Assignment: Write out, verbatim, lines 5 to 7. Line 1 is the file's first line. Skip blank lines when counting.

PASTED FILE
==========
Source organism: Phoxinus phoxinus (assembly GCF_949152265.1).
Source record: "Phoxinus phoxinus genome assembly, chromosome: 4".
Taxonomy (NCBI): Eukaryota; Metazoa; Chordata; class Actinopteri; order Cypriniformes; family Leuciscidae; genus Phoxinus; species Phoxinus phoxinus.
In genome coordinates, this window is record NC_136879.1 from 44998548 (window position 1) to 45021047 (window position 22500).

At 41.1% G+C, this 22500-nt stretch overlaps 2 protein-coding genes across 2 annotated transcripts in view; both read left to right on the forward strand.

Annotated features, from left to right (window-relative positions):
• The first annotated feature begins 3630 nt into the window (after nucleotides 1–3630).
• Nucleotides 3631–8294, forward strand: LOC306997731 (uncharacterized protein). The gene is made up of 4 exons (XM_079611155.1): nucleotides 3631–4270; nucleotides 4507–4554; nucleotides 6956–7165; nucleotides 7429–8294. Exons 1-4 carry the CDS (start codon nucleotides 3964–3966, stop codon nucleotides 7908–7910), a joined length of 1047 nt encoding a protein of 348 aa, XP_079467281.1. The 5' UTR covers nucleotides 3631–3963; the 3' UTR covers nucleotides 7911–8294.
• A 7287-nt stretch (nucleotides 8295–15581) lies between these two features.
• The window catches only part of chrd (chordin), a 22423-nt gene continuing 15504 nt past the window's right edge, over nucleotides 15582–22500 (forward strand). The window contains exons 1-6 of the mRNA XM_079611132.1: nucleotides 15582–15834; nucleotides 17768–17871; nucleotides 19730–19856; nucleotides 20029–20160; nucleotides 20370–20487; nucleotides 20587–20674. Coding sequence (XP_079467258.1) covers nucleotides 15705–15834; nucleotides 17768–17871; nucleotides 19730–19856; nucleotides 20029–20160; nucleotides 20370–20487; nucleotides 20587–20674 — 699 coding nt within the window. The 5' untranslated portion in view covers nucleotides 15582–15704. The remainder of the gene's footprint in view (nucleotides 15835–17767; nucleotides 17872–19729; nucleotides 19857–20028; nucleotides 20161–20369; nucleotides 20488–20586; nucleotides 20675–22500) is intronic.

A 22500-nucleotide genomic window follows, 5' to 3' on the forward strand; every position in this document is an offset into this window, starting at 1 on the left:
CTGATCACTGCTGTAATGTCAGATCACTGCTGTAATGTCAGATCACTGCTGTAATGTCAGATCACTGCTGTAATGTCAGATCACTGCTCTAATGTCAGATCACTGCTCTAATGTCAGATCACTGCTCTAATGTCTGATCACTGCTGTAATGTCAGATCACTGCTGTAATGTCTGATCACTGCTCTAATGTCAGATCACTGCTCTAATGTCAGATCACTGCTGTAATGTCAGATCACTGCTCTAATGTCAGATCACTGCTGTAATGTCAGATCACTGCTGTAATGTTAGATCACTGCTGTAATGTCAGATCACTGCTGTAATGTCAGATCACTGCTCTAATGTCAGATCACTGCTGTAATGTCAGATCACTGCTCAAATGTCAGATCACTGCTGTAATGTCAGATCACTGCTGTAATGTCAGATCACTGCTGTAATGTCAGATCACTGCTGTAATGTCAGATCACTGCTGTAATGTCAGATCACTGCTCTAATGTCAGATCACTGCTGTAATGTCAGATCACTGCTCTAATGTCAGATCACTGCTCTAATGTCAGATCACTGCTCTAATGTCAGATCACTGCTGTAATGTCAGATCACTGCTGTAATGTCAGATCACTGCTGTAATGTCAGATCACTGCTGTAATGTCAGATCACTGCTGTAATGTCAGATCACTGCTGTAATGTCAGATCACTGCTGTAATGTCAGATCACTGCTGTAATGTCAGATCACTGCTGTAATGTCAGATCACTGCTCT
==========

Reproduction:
At 41.1% G+C, this 22500-nt stretch overlaps 2 protein-coding genes across 2 annotated transcripts in view; both read left to right on the forward strand.

Annotated features, from left to right (window-relative positions):
• The first annotated feature begins 3630 nt into the window (after nucleotides 1–3630).